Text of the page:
“Forgotten Hollywood”- When Hollywood and History Collide..

Posted on December 17, 2014 by raideoman1 | No Comments

Manny P. here…

   The premise of the Forgotten Hollywood Book Series is that Hollywood history and American history intersect in what I metaphorically call Hollywood-and-Vine moments. The year 2014 will be remembered for its holiday season as Sony Pictures pulled the plug on a film release due to cyber and personal threats on our freedom to make satirical comment, and even, to simply attend a movie with your family on Christmas. The cyber threats were quite real, laying waste to Sony Pictures Entertainment as they were internet hacked. First-run movies and employee’s private emails were illegally distributed to the public. The implied 9-11 style security threats on movie theaters remains conjecture as of this writing.

   Under the threat of terrorist attacks and with the nation’s largest multiplex chains pulling the film from its screens, Sony Pictures took the unprecedented step of pulling the December 25th release of The Interview. Sony cancelled the motion picture release in light of the decision by the majority of exhibitors not to show the film. AMC Entertainment, Regal Cinemas, and Cinemark Theatres — the three top theater chains in North America — announced they were postponing any showings of the comedy about a television host tasked by the CIA to assassinate North Korea leader Kim Jong-un. The cancellation, announced Wednesday, was a startling blow to the Hollywood studio shaken by leaks and intimidation over the last several weeks by an anonymous group calling itself Guardians of Peace.

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   Sony Pictures, which distributes much of Columbia Pictures classic film library, had acquired Lorimar Studios, previously on the MGM lot in Culver City. Many in the industry saw this brazen movie lot acquisition as an expansive purchase, like vultures picking at the dead bones of a formally mighty creature. With recent e-mail revelations from the moguls who run Sony regarding negative personal opinions about President Obama and actors, such as Angelina Jolie and Leonardo DiCaprio, little capital sympathy exists from insiders in Hollywood.

   Yet, the bigger picture is clear. Sony’s announcement was met with widespread distress across Hollywood and throughout many other realms that followed on what amounted to one of the most significant hacking attacks on a corporation. With a modest budget of $40 million, The Interview was predicted to earn around $30 million in its opening weekend. Should the film not be released theatrically, Sony would also lose tens of millions in marketing costs already incurred. The Asian market had previously cancelled the release of the flick, another massive monetary blow to the movie studio.

The_Great_Dictator   Duck_Soup   Dr__Strangelove_poster

   Cinematic political satire has a long and rich tradition. French and Italian filmmakers have never shied away from such drama. Duck Soup, The Great Dictator, To Be or Not To Be, Dr. Strangelove, and Fail Safe are noteworthy examples of classic cinema that has tackled the notion about rogue-countries-doing-unsettling-things-against-an-oppressed-people.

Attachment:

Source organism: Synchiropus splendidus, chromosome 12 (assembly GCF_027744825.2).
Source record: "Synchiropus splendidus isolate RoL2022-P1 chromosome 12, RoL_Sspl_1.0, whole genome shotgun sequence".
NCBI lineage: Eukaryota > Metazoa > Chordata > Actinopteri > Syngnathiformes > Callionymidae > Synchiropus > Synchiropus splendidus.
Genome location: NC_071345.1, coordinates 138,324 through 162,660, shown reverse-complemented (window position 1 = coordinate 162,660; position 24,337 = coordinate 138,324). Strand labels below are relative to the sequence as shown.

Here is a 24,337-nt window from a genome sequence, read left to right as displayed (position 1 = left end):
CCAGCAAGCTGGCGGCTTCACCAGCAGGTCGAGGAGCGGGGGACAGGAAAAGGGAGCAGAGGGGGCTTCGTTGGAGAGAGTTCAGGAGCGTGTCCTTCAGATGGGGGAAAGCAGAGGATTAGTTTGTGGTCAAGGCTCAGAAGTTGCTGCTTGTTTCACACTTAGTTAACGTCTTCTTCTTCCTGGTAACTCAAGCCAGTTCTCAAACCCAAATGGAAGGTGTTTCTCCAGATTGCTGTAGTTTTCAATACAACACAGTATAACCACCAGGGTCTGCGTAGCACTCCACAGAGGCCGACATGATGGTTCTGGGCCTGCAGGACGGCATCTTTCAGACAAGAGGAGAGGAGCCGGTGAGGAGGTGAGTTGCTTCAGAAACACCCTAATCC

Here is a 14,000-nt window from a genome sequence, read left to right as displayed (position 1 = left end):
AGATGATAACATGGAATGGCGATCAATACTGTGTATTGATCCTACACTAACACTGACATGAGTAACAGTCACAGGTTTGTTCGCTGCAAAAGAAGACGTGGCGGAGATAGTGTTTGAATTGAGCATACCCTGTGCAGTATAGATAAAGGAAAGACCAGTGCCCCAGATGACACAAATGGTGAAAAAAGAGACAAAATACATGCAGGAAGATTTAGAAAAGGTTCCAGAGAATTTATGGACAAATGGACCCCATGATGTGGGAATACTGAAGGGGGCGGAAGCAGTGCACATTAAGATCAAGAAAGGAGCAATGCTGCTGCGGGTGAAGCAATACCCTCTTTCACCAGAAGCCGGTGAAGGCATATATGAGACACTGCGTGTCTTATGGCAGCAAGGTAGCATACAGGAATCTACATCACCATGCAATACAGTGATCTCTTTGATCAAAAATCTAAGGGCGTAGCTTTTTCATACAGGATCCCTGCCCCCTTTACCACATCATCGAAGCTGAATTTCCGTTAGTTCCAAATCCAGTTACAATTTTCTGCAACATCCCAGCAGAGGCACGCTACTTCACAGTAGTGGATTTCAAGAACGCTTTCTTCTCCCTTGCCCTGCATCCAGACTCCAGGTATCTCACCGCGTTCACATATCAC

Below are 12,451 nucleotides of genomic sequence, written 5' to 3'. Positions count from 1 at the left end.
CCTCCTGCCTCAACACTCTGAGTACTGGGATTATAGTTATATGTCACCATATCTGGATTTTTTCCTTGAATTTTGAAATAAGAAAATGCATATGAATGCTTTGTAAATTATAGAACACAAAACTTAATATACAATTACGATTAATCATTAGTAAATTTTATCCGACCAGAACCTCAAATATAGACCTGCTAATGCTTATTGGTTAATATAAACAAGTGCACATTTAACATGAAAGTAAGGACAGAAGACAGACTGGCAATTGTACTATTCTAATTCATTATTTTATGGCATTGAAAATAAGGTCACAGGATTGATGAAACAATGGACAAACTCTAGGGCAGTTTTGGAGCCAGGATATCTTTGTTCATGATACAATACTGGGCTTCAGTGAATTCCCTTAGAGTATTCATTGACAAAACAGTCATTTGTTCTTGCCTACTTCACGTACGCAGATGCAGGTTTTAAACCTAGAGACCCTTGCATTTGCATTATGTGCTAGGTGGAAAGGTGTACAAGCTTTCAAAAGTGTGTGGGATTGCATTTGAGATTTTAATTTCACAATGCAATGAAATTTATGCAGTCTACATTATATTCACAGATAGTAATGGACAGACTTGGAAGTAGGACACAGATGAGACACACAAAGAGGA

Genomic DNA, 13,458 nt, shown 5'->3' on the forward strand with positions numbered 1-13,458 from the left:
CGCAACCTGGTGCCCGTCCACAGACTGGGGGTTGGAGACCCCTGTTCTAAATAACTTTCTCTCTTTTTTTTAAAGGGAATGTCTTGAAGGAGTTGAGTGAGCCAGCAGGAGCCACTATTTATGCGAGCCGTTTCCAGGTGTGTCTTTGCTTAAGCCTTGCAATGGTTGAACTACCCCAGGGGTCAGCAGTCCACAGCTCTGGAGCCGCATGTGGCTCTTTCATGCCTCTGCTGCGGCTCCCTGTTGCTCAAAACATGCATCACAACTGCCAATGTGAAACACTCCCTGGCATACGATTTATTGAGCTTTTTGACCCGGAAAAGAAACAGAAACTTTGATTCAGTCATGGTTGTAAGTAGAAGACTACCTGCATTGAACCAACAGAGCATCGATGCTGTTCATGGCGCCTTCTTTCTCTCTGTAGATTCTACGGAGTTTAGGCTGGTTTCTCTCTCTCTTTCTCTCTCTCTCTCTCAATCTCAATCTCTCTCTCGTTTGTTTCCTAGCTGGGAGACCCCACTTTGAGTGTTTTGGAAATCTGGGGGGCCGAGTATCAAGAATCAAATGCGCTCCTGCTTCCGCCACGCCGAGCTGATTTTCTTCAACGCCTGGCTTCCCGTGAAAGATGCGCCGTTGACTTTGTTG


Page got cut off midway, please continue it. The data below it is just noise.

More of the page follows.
Our freedoms have been compromised in a startling way. Newt Gingrich tweeted:  America had lost its first battle in the war of cyber terrorism. A former senior national security official in the George W. Bush administration commented that Sony made the wrong decision. SAG Award nominee Steve Carell called it:  A sad day for creative expression. Jimmy Kimmel also surmised:  (Sony’s decision) validates terrorist actions and sets a terrifying precedent. These are not over-statements, in my estimation.

Kim_Jong-un_sketch  The truth… America’s long running military conflict remains in tact. The Korean War began in 1950, and it never really concluded. It has been seen as both a civil war and a proxy conflict in the Cold War between the United States and the Soviet Union. While not directly committing forces, Soviets have provided strategic planning, weapons, and material aid to North Korean and Chinese armies. The United States keeps a military presence in the area as an effort to uphold the armistice between South and North Korea.

   In the final analysis, the ultimate power of making movies remains viable on all levels of global culture and society. Let’s hope this art-form will always be a courageous way of individual expression. The Sony Pictures decision to buckle from bully threats should be the exception, not the rule.   KIM JONG-UN —–>

   I hope I never fear the opportunity to express my opinion over this or any other controversial issue.

   Just sayin’

Until next time>                               “never forget”

This entry was posted on Wednesday, December 17th, 2014 at 5:06 pm and is filed under Blog by Manny Pacheco. You can follow any comments to this post through the RSS 2.0 feed. Responses are currently closed, but you can trackback from your own site.


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